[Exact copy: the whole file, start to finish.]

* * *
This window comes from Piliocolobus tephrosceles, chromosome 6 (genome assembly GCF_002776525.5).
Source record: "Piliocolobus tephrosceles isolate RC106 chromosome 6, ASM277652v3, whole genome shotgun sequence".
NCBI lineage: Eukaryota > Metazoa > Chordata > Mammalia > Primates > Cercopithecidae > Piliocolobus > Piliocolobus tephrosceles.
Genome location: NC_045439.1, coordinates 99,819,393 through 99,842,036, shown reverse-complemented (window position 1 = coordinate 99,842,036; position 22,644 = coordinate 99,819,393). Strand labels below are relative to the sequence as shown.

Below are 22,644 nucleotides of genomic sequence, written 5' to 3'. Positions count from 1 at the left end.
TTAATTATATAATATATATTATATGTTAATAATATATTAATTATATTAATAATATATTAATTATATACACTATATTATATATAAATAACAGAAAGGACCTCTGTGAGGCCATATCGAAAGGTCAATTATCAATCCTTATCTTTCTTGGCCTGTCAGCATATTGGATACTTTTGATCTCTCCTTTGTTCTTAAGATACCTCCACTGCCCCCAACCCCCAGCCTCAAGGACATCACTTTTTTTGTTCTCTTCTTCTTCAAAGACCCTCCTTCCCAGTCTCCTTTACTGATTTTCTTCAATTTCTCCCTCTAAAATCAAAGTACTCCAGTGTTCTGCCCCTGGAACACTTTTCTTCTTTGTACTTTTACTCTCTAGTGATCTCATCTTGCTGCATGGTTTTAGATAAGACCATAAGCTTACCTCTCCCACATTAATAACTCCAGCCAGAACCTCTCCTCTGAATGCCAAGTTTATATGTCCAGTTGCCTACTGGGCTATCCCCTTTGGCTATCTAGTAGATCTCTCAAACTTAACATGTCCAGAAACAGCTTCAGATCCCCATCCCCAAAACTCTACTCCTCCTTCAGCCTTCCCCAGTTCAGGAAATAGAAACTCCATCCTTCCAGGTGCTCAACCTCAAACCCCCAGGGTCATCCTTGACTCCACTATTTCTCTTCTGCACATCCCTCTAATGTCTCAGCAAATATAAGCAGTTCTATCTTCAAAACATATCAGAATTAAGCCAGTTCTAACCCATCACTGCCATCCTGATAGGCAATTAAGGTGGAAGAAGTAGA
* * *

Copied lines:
This window comes from Piliocolobus tephrosceles, chromosome 6 (genome assembly GCF_002776525.5).
Source record: "Piliocolobus tephrosceles isolate RC106 chromosome 6, ASM277652v3, whole genome shotgun sequence".
NCBI lineage: Eukaryota > Metazoa > Chordata > Mammalia > Primates > Cercopithecidae > Piliocolobus > Piliocolobus tephrosceles.
Genome location: NC_045439.1, coordinates 99,819,393 through 99,842,036, shown reverse-complemented (window position 1 = coordinate 99,842,036; position 22,644 = coordinate 99,819,393). Strand labels below are relative to the sequence as shown.

Below are 22,644 nucleotides of genomic sequence, written 5' to 3'. Positions count from 1 at the left end.
TTAATTATATAATATATATTATATGTTAATAATATATTAATTATATTAATAATATATTAATTATATACACTATATTATATATAAATAACAGAAAGGACCTCTGTGAGGCCATATCGAAAGGTCAATTATCAATCCTTATCTTTCTTGGCCTGTCAGCATATTGGATACTTTTGATCTCTCCTTTGTTCTTAAGATACCTCCACTGCCCCCAACCCCCAGCCTCAAGGACATCACTTTTTTTGTTCTCTTCTTCTTCAAAGACCCTCCTTCCCAGTCTCCTTTACTGATTTTCTTCAATTTCTCCCTCTAAAATCAAAGTACTCCAGTGTTCTGCCCCTGGAACACTTTTCTTCTTTGTACTTTTACTCTCTAGTGATCTCATCTTGCTGCATGGTTTTAGATAAGACCATAAGCTTACCTCTCCCACATTAATAACTCCAGCCAGAACCTCTCCTCTGAATGCCAAGTTTATATGTCCAGTTGCCTACTGGGCTATCCCCTTTGGCTATCTAGTAGATCTCTCAAACTTAACATGTCCAGAAACAGCTTCAGATCCCCATCCCCAAAACTCTACTCCTCCTTCAGCCTTCCCCAGTTCAGGAAATAGAAACTCCATCCTTCCAGGTGCTCAACCTCAAACCCCCAGGGTCATCCTTGACTCCACTATTTCTCTTCTGCACATCCCTCTAATGTCTCAGCAAATATAAGCAGTTCTATCTTCAAAACATATCAGAATTAAGCCAGTTCTAACCCATCACTGCCATCCTGATAGGCAATTAAGGTGGAAGAAGTAGA